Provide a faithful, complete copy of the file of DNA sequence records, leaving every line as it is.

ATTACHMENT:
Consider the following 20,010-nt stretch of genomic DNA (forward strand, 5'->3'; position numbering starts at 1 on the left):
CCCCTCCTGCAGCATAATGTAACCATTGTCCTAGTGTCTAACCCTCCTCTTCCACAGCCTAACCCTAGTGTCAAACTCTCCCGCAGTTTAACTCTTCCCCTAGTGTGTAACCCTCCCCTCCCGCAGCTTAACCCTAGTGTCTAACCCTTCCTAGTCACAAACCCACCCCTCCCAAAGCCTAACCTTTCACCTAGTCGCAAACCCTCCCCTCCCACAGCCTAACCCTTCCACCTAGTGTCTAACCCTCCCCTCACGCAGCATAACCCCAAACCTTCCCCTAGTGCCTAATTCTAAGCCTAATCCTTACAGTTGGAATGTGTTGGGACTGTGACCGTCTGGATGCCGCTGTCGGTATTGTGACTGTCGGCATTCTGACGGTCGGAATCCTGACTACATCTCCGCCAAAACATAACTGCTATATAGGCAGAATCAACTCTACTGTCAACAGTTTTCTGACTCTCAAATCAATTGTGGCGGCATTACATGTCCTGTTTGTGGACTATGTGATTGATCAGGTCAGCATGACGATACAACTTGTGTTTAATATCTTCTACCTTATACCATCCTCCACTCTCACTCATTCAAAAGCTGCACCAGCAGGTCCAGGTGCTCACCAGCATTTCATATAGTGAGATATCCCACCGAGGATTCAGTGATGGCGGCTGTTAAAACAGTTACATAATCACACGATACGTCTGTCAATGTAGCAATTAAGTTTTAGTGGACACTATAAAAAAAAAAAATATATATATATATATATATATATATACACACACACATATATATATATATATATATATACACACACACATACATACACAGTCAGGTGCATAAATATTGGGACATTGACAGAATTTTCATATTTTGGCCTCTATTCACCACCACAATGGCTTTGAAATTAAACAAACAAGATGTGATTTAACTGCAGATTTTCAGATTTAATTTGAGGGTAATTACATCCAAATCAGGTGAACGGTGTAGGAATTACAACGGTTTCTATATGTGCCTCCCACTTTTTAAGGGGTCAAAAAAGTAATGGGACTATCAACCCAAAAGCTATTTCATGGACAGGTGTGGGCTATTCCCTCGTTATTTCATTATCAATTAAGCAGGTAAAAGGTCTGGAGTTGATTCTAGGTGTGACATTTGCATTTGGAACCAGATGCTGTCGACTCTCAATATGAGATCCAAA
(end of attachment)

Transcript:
Consider the following 20,010-nt stretch of genomic DNA (forward strand, 5'->3'; position numbering starts at 1 on the left):
CCCCTCCTGCAGCATAATGTAACCATTGTCCTAGTGTCTAACCCTCCTCTTCCACAGCCTAACCCTAGTGTCAAACTCTCCCGCAGTTTAACTCTTCCCCTAGTGTGTAACCCTCCCCTCCCGCAGCTTAACCCTAGTGTCTAACCCTTCCTAGTCACAAACCCACCCCTCCCAAAGCCTAACCTTTCACCTAGTCGCAAACCCTCCCCTCCCACAGCCTAACCCTTCCACCTAGTGTCTAACCCTCCCCTCACGCAGCATAACCCCAAACCTTCCCCTAGTGCCTAATTCTAAGCCTAATCCTTACAGTTGGAATGTGTTGGGACTGTGACCGTCTGGATGCCGCTGTCGGTATTGTGACTGTCGGCATTCTGACGGTCGGAATCCTGACTACATCTCCGCCAAAACATAACTGCTATATAGGCAGAATCAACTCTACTGTCAACAGTTTTCTGACTCTCAAATCAATTGTGGCGGCATTACATGTCCTGTTTGTGGACTATGTGATTGATCAGGTCAGCATGACGATACAACTTGTGTTTAATATCTTCTACCTTATACCATCCTCCACTCTCACTCATTCAAAAGCTGCACCAGCAGGTCCAGGTGCTCACCAGCATTTCATATAGTGAGATATCCCACCGAGGATTCAGTGATGGCGGCTGTTAAAACAGTTACATAATCACACGATACGTCTGTCAATGTAGCAATTAAGTTTTAGTGGACACTATAAAAAAAAAAAATATATATATATATATATATATATATACACACACACATATATATATATATATATATATACACACACACATACATACACAGTCAGGTGCATAAATATTGGGACATTGACAGAATTTTCATATTTTGGCCTCTATTCACCACCACAATGGCTTTGAAATTAAACAAACAAGATGTGATTTAACTGCAGATTTTCAGATTTAATTTGAGGGTAATTACATCCAAATCAGGTGAACGGTGTAGGAATTACAACGGTTTCTATATGTGCCTCCCACTTTTTAAGGGGTCAAAAAAGTAATGGGACTATCAACCCAAAAGCTATTTCATGGACAGGTGTGGGCTATTCCCTCGTTATTTCATTATCAATTAAGCAGGTAAAAGGTCTGGAGTTGATTCTAGGTGTGACATTTGCATTTGGAACCAGATGCTGTCGACTCTCAATATGAGATCCAAA